administration has better chances of success in time of war
than in time of peace. " Lord Godolphin and Lord Marl-
borough," says Dairy mple, " who were wise and moderate
men, found it easy to form a great party in the nation as well
as in Parliament, consisting of moderate Whigs andmoderate
Tories, who met each other halfway on principles, and the
whole way on the measures which the Queen should pursue
in foreign politics."'^ These statesmen recognised that
the conflict with France would smooth the path for such a
government as theirs; but they also firmly believed that
only by such a government as theirs could the conflict with
France be carried to a successful issue. Precisely as the
greatest of a nation's servants, the monarch, ought to re-
present the whole nation and not a fragment of it, so, as
they justly reasoned, the highest of a nation's acts, which
is war, can only be properly executed by an undivided and
unanimous people.^

In the country at large, the new government could rely
upon the support of a considerable number of persons who
were attached to no party, or whose party connections were
of the frailest. But among the recognised leaders of Whigs
and Tories it was none too easy to discover a sufficiency of
men of a moderate and conciliatory temper to fill the high
offices of State as Marlborough and Godolphin would have
wished them to be filled. Partisans so bigoted and im-
practicable as the Lord Lieutenant of Ireland, or so vehement
and vindictive as the Mistress of the Robes, were a menace
to the chances of any ministry constituted, as this was, in
the interest of domestic unity. It is therefore no matter
for surprise that some dissensions should have begun from
the very outset.

^ Dalrymple's Memoirs, vol. iii., p. 246.

2 See Spenser Wilkinson, Britain at Bay. Claiisewitz, On War, especially
book iii., ch. xvii.


The Queen's advisers were agreed that she should make
war on France, but they were not agreed as to how and
where she should make it. On these points Rochester,
who was not exactly a qualified strategist, put forward some
extraordinary opinions which brought him at once into con-
flict ^vith Marlborough. These opinions, which were enter-
tained by a number of Englishmen, most, though not all, of
whom were Tories, originated less in party prejudice than
in sheer ignorance. In 1702 the nation as a whole knew
next to nothing of war. It is not for us, their descendants,
to censure them severely. Notwithstanding all the ex-
perience, glorious and inglorious, of the last two hundred
years, the statesmen and the voters of to-day are not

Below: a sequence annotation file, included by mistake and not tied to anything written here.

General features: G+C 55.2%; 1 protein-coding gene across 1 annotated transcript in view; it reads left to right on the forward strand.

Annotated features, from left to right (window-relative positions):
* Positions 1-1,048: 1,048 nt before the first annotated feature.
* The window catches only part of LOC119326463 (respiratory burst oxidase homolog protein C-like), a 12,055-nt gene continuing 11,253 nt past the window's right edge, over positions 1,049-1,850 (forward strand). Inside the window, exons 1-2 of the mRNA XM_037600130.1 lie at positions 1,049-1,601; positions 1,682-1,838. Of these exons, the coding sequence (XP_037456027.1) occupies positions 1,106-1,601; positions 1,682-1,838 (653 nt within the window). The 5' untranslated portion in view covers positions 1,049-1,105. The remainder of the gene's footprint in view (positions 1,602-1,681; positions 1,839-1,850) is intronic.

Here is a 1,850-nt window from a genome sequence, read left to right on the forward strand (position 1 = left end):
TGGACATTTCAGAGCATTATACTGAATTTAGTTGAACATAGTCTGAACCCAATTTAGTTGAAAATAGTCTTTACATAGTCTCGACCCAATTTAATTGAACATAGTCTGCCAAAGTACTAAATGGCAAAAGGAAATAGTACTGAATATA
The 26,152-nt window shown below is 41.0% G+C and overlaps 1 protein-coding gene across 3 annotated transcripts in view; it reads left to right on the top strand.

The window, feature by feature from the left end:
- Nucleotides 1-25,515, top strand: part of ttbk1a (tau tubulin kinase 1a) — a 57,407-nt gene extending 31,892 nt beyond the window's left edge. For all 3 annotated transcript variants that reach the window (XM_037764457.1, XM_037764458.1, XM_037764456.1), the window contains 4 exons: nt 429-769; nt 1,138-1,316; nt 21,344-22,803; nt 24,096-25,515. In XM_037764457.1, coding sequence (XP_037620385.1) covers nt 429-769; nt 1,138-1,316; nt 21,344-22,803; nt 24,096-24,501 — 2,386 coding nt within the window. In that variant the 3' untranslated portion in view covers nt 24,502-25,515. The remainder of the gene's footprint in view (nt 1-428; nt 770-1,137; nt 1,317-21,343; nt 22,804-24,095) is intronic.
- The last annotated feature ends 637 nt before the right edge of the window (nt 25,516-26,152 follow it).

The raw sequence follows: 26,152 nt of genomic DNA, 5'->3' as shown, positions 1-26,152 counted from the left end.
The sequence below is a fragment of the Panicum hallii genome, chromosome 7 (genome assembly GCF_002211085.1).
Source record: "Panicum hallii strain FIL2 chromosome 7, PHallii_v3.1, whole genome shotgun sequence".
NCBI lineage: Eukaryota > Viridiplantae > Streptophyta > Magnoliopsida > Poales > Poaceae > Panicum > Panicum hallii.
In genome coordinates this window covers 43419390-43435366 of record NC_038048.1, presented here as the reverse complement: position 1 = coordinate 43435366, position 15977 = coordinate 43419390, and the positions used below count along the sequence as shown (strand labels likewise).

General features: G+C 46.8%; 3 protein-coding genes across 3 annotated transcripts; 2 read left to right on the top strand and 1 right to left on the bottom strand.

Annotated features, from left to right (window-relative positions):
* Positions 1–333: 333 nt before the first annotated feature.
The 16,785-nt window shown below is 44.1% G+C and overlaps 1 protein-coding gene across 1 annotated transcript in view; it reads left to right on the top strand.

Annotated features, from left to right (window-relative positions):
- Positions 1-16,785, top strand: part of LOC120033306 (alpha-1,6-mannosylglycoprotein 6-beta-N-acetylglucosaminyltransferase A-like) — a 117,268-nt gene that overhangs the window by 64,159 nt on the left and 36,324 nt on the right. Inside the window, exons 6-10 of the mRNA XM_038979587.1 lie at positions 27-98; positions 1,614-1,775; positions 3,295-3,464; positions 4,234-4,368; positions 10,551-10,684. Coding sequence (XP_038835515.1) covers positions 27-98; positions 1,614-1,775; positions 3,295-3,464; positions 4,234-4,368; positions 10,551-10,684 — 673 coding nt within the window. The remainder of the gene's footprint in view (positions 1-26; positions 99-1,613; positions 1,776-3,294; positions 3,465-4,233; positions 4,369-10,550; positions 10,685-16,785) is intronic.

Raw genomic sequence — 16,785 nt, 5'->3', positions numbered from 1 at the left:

much better informed upon this vital topic than were the
contemporaries of Marlborough. Nobody expects that the
average civilian should be versed in the technical details of the
military profession. But every people which claims to govern
itself is morally bound, if it values its national independence,
to arrive at a correct understanding of the strategical
factors which should govern its action in the event of war.

The ideas of Rochester, and those for whom he spoke,
could be reduced to four propositions, which, taken together,
constituted a rare collection of premises that were half
true and conclusions that were fallacious. The first pro-
position was that, England's interest in the war being much
inferior to that of Holland or the Empire, England ought to
participate as an auxiliary and not as a principal. But
all three powers had the same high interest in the war, the
maintenance of ' the balance of power.' To say that, because
the French armies were already on the frontiers of the Empire
and the United Provinces, but had not yet entered Vienna
and the Hague, therefore England was only indirectly
concerned, was to argue in the manner of the householder
who takes but a languid interest in the extinction of the
conflagration until the adjacent building to his own is
actually in flames.

The second proposition was that, England being the
foremost naval power in Europe, she ought to devote the
best of her energies to the destruction of the maritime trade
of France and Spain, and to the acquisition of their posses-


sions and resources beyond the seas. These objects were
certainly desirable in themselves; and had the War of the
Spanish Succession been nothing better than a game of
grab, they were the proper objects for England to pursue.
But the war was a life-and-death struggle for the indepen-
dence of the European states. So far as could be judged at
the opening of hostilities the fleet would be needed in Europe
to keep the seas for the passage of troops, to facilitate
diversions, and to exert a steady pressure on the enemy in
the Mediterranean. The colonies of France and Spain were
valuable properties; but if, while England was annexing
them, France was annexing Europe, they would be useless
except as a retreat for the British race when, as would